Crofton Roman Villa and High Elms Country Park

Towards the end of August, we took a trip to a town not too far from us called Orpington and went to visit the Crofton Roman Villa and then stopped at a beautiful park called High Elms Country Park on the way home! 

Let’s start with the Roman Villa. This incredible piece of history is unassumingly tucked away inside a small warehouse next to Orpington Train Station. The ruins are looked after by a group of private historians (mainly family) who fund the upkeep themselves AND they only charge £1.50 per adult for entry (that's way too cheap by the way, I know the ruins are small but these volunteers have done an incredible job and I feel it's worth more than just £1.50). A bit of history from the villa, it was believed to have been occupied between AD 140 to 400 and was primarily used as a large farmhouse, the very knowledgable lady at the villa explained to us that there would have been up to 20 rooms but now you can only see the remains of around 10 as the Victorians built on top of the rest of the ruins to make the train station. 

Along the side of the ruin viewing area, there are some genuine and copies of artefacts found at the site, it was amazing to look at the pots, jugs, roof tiles and decorative animal horns from over 2000 years ago! 

Next, we moved around to the viewing areas where you could really see the ruins in detail and almost imagine the family home that was once there. The historian pointed out to us that the red archway that you can see (which is just a reconstruction) would have led into a type of fire pit and was situated underneath the house. Now, we know the Romans were famous for inventing alot of things we use today, one of which is the very fancy underfloor heating (hypocaust) which the historian said you can see evidence of in these ruins, each one of those red pillars would have funnelled hot air from the fire pit underneath and helped to move it throughout the house and keep it warm for long periods of time, what an incredible piece of history to witness! 
So, to give some context, we were told the room you see in front of you where the archway is would have been the fire-pit and kitchen, on from that would have been a dining room and the rooms to the left and back would have been bedrooms and living areas/common rooms. They explained to us that they had recovered plaster from the original walls and it showed that although the rooms would have been plastered over and painted on the edges, the families weren’t rich/powerful enough to have murals or mosaics on their walls and floors. 

We had such a great time at the villa, although it was small there was loads of information and plenty of pictures showing the original excavation and artefacts. We were also told that the land the ruin sits in was bought by the historians from the council, as the council planned to build a car park on it! What a waste of an incredible piece of history that would have been. I’m always so happy to hear when people come together to protect something so special and rare and I think Crofton Roman Villa deserve all the support for their amazing work! 
After our time at the villa we ventured closer to home to High Elms Country Park, if you’re on the lookout for a great piece of countryside to explore with family, friends or just yourself then you’ll want to hear about this place.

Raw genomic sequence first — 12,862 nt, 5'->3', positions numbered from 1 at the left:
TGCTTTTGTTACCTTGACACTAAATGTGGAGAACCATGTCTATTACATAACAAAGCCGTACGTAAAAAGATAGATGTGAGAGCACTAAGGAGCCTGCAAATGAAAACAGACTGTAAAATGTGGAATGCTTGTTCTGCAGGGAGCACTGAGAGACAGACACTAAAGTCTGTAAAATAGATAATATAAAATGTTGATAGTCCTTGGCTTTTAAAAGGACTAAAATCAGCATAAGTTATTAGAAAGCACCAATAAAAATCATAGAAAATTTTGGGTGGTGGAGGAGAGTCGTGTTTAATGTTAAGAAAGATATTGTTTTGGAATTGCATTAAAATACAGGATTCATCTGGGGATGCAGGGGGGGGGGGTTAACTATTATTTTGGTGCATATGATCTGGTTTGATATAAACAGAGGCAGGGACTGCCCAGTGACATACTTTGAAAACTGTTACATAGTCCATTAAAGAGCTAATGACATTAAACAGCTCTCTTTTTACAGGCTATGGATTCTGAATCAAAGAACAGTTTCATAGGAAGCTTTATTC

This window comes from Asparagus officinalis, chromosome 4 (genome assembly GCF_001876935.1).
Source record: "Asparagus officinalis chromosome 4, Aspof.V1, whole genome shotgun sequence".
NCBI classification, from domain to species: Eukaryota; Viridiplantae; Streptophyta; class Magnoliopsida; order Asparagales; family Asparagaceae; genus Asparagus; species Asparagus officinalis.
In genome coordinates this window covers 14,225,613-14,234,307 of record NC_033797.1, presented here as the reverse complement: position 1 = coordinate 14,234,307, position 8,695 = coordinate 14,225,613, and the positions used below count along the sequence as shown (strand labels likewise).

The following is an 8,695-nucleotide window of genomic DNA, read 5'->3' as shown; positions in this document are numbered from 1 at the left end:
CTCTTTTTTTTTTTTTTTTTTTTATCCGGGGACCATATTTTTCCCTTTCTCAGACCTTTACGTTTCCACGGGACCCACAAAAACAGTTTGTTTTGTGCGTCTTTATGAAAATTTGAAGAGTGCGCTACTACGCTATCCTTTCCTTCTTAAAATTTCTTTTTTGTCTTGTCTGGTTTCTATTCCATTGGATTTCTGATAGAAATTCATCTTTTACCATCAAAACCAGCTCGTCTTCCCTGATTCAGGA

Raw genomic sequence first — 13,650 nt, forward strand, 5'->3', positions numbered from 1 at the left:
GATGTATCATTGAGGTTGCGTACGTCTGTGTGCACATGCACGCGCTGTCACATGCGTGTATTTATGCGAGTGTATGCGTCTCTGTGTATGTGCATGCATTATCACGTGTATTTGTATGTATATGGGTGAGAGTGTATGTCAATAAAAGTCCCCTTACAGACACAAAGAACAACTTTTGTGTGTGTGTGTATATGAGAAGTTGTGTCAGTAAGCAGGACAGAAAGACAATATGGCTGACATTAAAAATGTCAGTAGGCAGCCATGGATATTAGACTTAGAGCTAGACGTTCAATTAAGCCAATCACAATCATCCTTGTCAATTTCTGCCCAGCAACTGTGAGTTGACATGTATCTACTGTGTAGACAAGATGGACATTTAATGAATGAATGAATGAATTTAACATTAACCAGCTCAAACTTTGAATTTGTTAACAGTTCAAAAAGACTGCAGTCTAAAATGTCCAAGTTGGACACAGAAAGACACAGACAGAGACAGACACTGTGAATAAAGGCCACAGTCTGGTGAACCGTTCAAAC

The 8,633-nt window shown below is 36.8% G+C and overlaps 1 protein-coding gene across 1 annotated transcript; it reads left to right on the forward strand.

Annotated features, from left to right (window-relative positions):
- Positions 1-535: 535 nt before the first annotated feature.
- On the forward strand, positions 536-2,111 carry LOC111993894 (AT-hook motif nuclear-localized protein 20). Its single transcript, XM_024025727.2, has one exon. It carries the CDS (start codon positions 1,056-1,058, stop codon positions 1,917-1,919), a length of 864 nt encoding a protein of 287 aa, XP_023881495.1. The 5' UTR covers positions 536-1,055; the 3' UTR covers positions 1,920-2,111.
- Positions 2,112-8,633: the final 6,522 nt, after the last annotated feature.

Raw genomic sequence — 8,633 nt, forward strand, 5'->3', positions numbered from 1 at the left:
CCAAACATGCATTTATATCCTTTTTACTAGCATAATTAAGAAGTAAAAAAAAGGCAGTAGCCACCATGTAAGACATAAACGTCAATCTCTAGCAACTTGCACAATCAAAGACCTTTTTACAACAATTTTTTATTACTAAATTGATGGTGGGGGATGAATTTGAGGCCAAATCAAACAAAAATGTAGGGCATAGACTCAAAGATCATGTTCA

High Elms Country Park is a 250-acre area of woodland, meadows and manicured lawns that's completely free (apart from the parking) to explore to your heart's content! We started our afternoon with a homemade picnic and lovely ice cream with extra sprinkles! The grounds near the car park are immaculately kept with big, open spaces, perfect for families to relax in on warm summer days. 

The grounds were originally owned by the Lubbock family from the 1800s, after which it had many different uses including a nursing college but it then unfortunately burnt to the ground and there is no house on the grounds now, but the local council have done a brilliant job of setting up a tour through your phone by scanning different QR codes along the 20-25 min walk through the grounds as it explains about the history of the family and many uses of the grounds. I’ll leave a few pictures of the walk here so you can get an idea, it was pretty accessible, there are a few wide steps and hills but for those who are pretty steady on their feet you should be fine. 

This was the side garden of the stately home, it had all these incredible trees and shrubs as well as some old fountains and statues. 

Here you can see the signpost explaining where the house would have stood and its layout…also I have no idea who’s glasses they are! 

After seeing where the home would have stood, you make your way to the back of the grounds and onto a special viewing area built for the original owner by his wife after his death that features a huge gold clock underneath that archway at the back, although the clock isn’t there now the story surrounding it is lovely and well worth reading when you get to it. 

And that was our very local day out! We had been looking for days out that are inexpensive and local to us and I think we did really well here all in all, the ice creams at the park cost more than our entrance to the Roman villas! I hope you enjoyed this little local travel inspiration post and I hope it has inspired you to explore the local area you live in a little more, no matter how long you’ve lived there you’d be surprised how many new/unknown things are hiding right under your nose! 

Oh, and it’s only 5 days to Halloween! 

H x